Toyota (NYSE: TM ) announced its fourth-quarter and end of fiscal year 2014 results on May 8, reporting a good set of numbers with its best ever net profit that increased by a whopping 89.5%. The company used the occasion to give a cautious outlook for the current fiscal year as the yen effect is vanishing and a sales tax hike in Japan threatens domestic sales. Let's unfold the quarter to get a better view of the company's plans and expectations going forward.
Solid revenue growth on the back of higher deliveries
Net revenue shot up 16.4% to 25.69 trillion yen ($252 billion) from the last fiscal year, outpacing the company's forecast as it delivered 10.13 million vehicles. In the last quarter, revenue went up 12.6% to 6.57 trillion yen ($63.8 billion) after the company sold 2.33 million vehicles. Revenue growth was aided by the weakening yen, strong domestic sales, and recovery in the North American and European markets. People in the home market hurried during the year ended March to buy cars and save on increased sales tax, applicable from April.
The world's largest auto market, China, is recovering from recent anti-Japanese sentiment; consumers there bought 917,500 Toyota cars, up 9.2% from last year. However, the rest of Asia remains a concern for the automaker -- sales plunged 75,000 units to 1.6 million vehicles due to weak performance in Thailand and India. Thailand, one of Toyota's production hubs, is entangled in a political strife due to which the carmaker expects sales volume to be under stress this fiscal year.
As such, the automaker has given a modest revenue outlook and forecasts to sell around 10.25 million vehicles during the fiscal year. Gradual economic recovery in the U.S. and European market could lift sales and somewhat help make up for the weakness in Japan.
Abenomics gives an earnings boost
Toyota's net income for the year was an investor's delight as it surged 89.5% to 1.82 trillion yen ($17.9 billion), or $5.66 a share. Net income margin rose to 7.1% from 4.4% a year ago. The rise is a result of improvement in operating efficiency, cost cutting measure, and effective marketing techniques. And it goes without saying that the weakening yen played a big role in pouring billions into the company's pocket. This also had a positive effect on the operating profit that jumped 73.5% to 2.29 trillion yen ($22.5 billion) from 1.32 trillion yen recorded a year ago.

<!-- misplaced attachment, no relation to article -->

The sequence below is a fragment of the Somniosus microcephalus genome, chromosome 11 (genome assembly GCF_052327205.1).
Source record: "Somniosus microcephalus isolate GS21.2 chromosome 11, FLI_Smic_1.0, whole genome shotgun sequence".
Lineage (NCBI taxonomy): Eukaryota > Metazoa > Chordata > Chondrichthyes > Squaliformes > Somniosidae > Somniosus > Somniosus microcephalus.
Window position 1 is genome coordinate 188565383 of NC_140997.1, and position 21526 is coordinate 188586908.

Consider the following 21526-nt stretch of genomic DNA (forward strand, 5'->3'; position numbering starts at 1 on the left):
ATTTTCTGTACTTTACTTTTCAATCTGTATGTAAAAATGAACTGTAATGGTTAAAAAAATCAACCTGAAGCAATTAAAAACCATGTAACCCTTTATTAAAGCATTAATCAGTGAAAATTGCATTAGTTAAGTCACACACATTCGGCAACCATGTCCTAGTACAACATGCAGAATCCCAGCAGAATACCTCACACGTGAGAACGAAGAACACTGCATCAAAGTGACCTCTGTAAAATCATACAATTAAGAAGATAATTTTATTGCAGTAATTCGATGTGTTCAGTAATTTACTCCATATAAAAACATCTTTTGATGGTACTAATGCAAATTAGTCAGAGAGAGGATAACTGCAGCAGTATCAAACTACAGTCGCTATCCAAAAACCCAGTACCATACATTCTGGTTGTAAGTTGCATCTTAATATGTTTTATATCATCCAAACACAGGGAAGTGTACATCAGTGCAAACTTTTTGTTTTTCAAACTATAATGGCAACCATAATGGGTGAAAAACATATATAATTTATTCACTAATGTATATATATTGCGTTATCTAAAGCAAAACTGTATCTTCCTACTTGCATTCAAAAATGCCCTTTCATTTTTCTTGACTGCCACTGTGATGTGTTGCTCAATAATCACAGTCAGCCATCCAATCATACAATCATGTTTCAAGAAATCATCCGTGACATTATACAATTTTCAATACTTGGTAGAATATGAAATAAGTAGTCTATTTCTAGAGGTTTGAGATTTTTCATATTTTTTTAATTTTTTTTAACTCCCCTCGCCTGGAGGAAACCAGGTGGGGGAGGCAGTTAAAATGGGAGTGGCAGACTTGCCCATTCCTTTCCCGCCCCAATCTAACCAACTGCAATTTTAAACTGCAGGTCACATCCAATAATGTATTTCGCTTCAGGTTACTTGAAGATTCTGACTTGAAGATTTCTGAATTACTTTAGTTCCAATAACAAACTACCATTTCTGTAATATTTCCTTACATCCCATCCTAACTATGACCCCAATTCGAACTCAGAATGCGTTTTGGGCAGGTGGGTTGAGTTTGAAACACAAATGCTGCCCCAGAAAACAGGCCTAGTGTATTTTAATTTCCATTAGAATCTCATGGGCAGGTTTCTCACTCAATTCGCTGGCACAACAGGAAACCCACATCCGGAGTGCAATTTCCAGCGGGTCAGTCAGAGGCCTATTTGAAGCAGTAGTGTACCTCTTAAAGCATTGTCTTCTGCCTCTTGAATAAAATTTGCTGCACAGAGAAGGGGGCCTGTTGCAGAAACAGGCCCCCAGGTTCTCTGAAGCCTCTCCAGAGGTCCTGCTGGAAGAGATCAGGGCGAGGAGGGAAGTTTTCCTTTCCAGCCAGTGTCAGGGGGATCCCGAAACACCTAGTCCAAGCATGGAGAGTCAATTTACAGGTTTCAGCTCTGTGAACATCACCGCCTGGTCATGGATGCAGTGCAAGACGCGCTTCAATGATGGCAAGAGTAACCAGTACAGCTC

However, net profit for the last quarter fell 5.4% to 297 billion yen ($2.91 billion) year on year, widely missing analyst forecast of 352.9 billion yen. The automaker attributed the $1.2 billion penalty paid to the U.S. Justice Department for lowering quarterly profits. In addition, Toyota's decision of closing plants in Australia increased closure costs and weighed on profits by 200 billion yen.
For the current fiscal year, management is acting cautiously. The company forecasts a 2% slip in net profit to 1.78 trillion yen ($17.5 billion), and a relatively flat operating income of 2.3 trillion yen ($22.65 billion) for 2015. There's a reason why the automaker expects lower profits. The Japanese government has recently been convincing companies, including Toyota, to increase the basic wage of workers that would aid in economic growth. Also, as the yen is gradually leveling off against the dollar and euro, profits could compress a bit. While these would be a drag on the result, cost reduction measures adopted by the management for revenue optimization will help in reaching the mentioned forecast.
Cash position remains strong
Toyota reported a cash balance of 2.04 trillion yen ($20.4 billion), up 18.8% from last year. The cash-rich automaker generated 3.6 trillion yen (around $36 billion) from its operating activities -- 48.7% higher than the previous fiscal year.
While Toyota is generating significant cash from operations, investors are getting a sweet taste of the company's success as well. The automaker, sitting on a huge pile of cash, is distributing 522.9 billion yen as dividend payment to its shareholders, which translates to a payout ratio of 28.7%. There's more to come. The Japanese auto major has decided to reward shareholders with a shares buyback program worth $3.5 billion in the next 10 months -- its biggest buyback in at least a decade, which no doubt would boost investor confidence.
Toyota tends to play safe by not being lured to forecast huge revenue or income targets which could possibly be unachievable in the near future. President Akio Toyoda told Wall Street that the company aims for "sustainable growth " to grow "steadily each year under any circumstances." The automaker is in no hurry to record higher numbers; rather, it's looking for continuous betterment. Toyota has had a great fiscal year, and looks set to have a modest year ahead.
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